He [RSF] was once walking with a group of talmidim when one of them absentmindedly picked a leaf off a tree. Reb Shraga Feivel stopped in mid-sentence. “Don’t you know,” he asked the hapless offender, “that the whole creation sings a song to the Creator -- every plant, every blade of grass? When you pulled that leaf off the tree, you cut off its song in the middle.” One still day, he pointed out the window to a tree on which a single leaf on the very top was rustling in the wind. “That leaf is the chazzan,” he said, “and all the other leaves are listening to his prayerful song.” That is how he viewed nature -- as an ongoing song of praise.
No beauty so stirred Reb Shraga Feivel as that of music. He liked to quote the Baal HaTanya to the effect that “anyone who lacks an appreciation of music also lacks an understanding of Chassidus.” And he regularly demonstrated a deep understanding of music. One Seder night, a group of talmidim came to his home after midnight, as was their custom. They found Reb Shraga Feivel in a state of high exaltation. He asked Yitzchak Rosengarten, one of the boys in the Mesivta who was particularly musical, to sing a famous Chabad niggun. Rosengarten complied with the request, but for some reason left out the concluding stanza. As he was singing, Reb Shraga Feivel sat quietly, with his eyes closed in intense concentration, but as soon as he finished, Reb Shraga Feivel instantly snapped to attention and called out, “You must have left something out. This niggun is arranged in ascending order of worlds from the lower to the upper, and I still do not feel that we have reached the world of Atzilus.”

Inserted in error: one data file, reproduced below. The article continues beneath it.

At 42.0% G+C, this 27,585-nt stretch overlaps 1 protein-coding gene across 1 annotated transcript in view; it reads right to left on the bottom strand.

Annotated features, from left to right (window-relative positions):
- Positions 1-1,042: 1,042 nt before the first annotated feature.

He used to explain that each of the instruments mentioned in the final psalm -- shofar, psalter, harp, timbrel, stringed instruments, flute, loud-sounding cymbals, and stirring cymbals -- arouses a different emotional response: This one arouses tears, another happiness, and yet another encourages deep reflection. Taken as a whole, the message is that one must serve Hashem with every emotion.